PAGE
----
To me, as a Lutheran feminist of the constructivist strain, it makes no sense to ignore or denounce the liberative aspects that are detectable in Luther’s reform theology on account of simplistic criticism. Why ignore or criticize Luther’s idea of the priesthood of all believers that eventually paved the way for women’s ordination in most Lutheran and Protestant churches? Why ignore his radical incarnation theology that emphasizes Christ’s humanness, not Christ’s maleness, as well as God’s coming to human beings as a human being? In my opinion, this is a prophetic-liberating perspective. Hence, it is my aim in this article to constructively discuss some of the feminist critique that has been raised against Luther and question its often very rigid and undifferentiated accusations against a reformer whose theology is very complex and whose view of women exhibits a very high degree of complexity. I take Rosemary Radford Ruether and Lyndal Roper as examples of a simplistic critique raised against Luther, because they are both widely read and their claims often uncritically repeated by others. The idea is to problematize the apparent lack of historical knowledge and context when feminists in general deal with Luther in conjunction with an un-nuanced employment of certain concepts, such as misogyny, often based on secondary sources. I believe that feminism will gain from bringing forth more nuanced research results based on original sources rather than stating categorical/moral judgements and condemnations based on secondary sources. For example, the same two formulations, taken out of context and not even from Luther’s own pen, are repeated as evidence that he was the most misogynistic man in the world. One is from the Table Talks that reports Luther to hold that God gave women broad hips and men broad shoulders, the latter therefore better understanding wisdom than the former (Luther 1912–1921).4 The other is from his lectures on Genesis (1535–1545) where Luther by his disciples is reported to have stated that post-fall “male to female is like the sun to the moon.” (Luther 1883–2009, 2017a).5
Counter to these indictments, an in-depth study of Luther’s letters and the Table Talks stated that Luther’s view of women exhibits a high degree of complexity and cannot simply be dismissed as misogynist (Classen and Settle 1991, p. 254). My own close readings of seminal Luther texts have led me to the same conclusion. Hence, in this article, I intend to nuance the feminist gaze and allow for the changes and transformations to which Luther opened theology with his vision of Christian freedom and justice by way of hermeneutical and contextual readings of some of Luther’s formulations and concepts criticized.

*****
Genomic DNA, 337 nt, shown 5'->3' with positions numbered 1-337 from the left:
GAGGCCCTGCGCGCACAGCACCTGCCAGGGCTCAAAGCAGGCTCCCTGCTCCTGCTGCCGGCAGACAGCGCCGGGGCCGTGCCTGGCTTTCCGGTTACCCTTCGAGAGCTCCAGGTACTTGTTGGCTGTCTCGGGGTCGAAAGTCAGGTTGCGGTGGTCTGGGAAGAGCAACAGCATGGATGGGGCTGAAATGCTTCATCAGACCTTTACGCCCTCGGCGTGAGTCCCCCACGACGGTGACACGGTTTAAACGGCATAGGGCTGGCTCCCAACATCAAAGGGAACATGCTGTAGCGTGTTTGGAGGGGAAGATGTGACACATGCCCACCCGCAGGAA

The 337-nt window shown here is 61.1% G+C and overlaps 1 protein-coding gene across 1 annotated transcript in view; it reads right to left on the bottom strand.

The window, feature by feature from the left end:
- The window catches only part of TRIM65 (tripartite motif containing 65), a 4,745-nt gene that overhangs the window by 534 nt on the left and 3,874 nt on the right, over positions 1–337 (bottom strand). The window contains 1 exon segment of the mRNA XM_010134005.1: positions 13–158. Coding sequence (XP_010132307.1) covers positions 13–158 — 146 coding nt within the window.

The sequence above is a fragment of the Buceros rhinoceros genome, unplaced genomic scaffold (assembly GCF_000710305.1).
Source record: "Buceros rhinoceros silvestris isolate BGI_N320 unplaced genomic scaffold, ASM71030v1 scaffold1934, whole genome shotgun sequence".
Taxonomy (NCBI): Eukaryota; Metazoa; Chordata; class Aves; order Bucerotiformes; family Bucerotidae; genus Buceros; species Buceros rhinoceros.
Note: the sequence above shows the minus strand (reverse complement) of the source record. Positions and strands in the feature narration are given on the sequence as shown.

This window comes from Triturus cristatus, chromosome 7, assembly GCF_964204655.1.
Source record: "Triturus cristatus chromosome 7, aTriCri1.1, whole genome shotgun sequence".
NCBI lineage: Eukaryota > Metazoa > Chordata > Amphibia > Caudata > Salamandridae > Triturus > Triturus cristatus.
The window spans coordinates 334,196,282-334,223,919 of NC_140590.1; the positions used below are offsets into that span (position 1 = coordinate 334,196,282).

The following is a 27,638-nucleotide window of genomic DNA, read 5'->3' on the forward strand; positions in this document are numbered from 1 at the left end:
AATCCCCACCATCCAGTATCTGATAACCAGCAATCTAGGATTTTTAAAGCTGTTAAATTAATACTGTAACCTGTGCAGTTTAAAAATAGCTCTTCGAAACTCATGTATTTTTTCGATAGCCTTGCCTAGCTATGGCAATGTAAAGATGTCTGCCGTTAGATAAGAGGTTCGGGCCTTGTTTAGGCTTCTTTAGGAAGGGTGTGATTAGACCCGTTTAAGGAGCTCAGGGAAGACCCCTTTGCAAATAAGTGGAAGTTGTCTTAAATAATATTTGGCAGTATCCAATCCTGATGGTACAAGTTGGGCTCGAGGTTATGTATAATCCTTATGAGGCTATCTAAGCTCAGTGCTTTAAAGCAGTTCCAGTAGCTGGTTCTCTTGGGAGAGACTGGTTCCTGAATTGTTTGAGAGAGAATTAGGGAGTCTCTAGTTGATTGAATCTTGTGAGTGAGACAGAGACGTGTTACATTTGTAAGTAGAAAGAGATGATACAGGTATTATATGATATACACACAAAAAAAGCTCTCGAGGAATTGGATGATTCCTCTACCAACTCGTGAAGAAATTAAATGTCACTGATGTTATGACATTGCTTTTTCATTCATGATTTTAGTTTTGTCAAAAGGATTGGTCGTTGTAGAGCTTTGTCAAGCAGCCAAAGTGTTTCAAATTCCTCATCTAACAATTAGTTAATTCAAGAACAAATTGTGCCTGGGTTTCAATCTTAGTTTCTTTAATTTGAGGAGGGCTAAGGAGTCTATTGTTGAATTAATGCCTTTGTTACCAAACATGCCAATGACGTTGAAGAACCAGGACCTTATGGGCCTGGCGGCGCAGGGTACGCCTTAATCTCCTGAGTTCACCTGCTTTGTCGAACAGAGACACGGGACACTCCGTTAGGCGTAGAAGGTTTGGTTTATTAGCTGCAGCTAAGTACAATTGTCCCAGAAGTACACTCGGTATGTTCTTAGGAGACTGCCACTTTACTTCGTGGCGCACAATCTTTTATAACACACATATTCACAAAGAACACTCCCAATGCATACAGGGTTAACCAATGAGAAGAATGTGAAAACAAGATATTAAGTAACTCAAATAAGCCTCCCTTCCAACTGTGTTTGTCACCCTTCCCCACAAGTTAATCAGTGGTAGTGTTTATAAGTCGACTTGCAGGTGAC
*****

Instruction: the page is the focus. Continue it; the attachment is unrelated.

2. Contradictions and Concepts: Luther and Misogyny

In her recent book on Luther as a renegade, the feminist psycho-historian, Lyndal Roper,6 wants to exhibit Luther’s contradictions, and in order to do this she counters Luther’s freedom principles with what she repeatedly labels misogynistic. What I find problematic is that Roper never defines what she means by misogyny, but instead seems to take it for granted that any articulation that can be interpreted as just remotely negative towards a woman, even when jokingly and humorously articulated, is misogynistic. In her introduction, she states,
“Here was a man who made some of the most misogynistic remarks of any thinker, yet who was in favour not only of sex within marriage but crucially that it should also give bodily pleasure to both women and men. Trying to understand this apparent paradox is a challenge I have not been able to resist.”.
Later in the book, Roper deems Luther to at times “employ a misogynistic humour with women as well as men.” (Roper 2016, p. 300). She illustrates that by only one example: in a letter to the pregnant wife of Justus Jonas, Luther joked that she must be expecting a daughter because girls take up much space in the womb “just like their mothers, who make the world too tight for a poor man.” (Roper 2016, p. 300). And, yes, as a woman one may get tired of such jokes if they are constantly repeated. This is just one instance, however, in a private letter to a friend; and the big question is if such a humorous articulation to a woman who belongs to one’s circle of friends—and who with already four sons may have expressed her wishes for a daughter—is misogynistic.
As someone coming from a similar North European context as Luther, I read his remark as humorous and a mode of cheering up an anxious mother concerned about the sex of her child. In this vein, I want us feminists to consider how we use concepts and about what we use them, and ask if our own context brings or hinders something in the reading of texts stemming from another context (Roper 2016, pp. 12–16).7 I suggest that we balance and nuance our use of strong concepts, such as misogyny. Calling even humorous remarks made in a circle of friends misogynistic might be counterproductive to the feminist cause. What then should we call serious expressions of hatred of women, some of them leading to the killing of women?
My understanding of misogyny within Christian culture regimes is most often based on certain interpretations of a limited set of biblical verses, as I will demonstrate below. Looming large are interpretations of the Genesis 2–3 text as a story about Eve’s (and any woman’s) deceptiveness and subsequent subordination and of 1 Corinthians 14:34, or its stricter parallel in the pastoral letters, 1 Timothy 2:12–15:
“I permit no woman to teach or to have authority over a man; she is to keep silent. For Adam was formed first, then Eve; and Adam was not deceived, but the woman was deceived and became a transgressor. Yet she will be saved through childbearing, provided they continue in faith and love and holiness, with modesty.”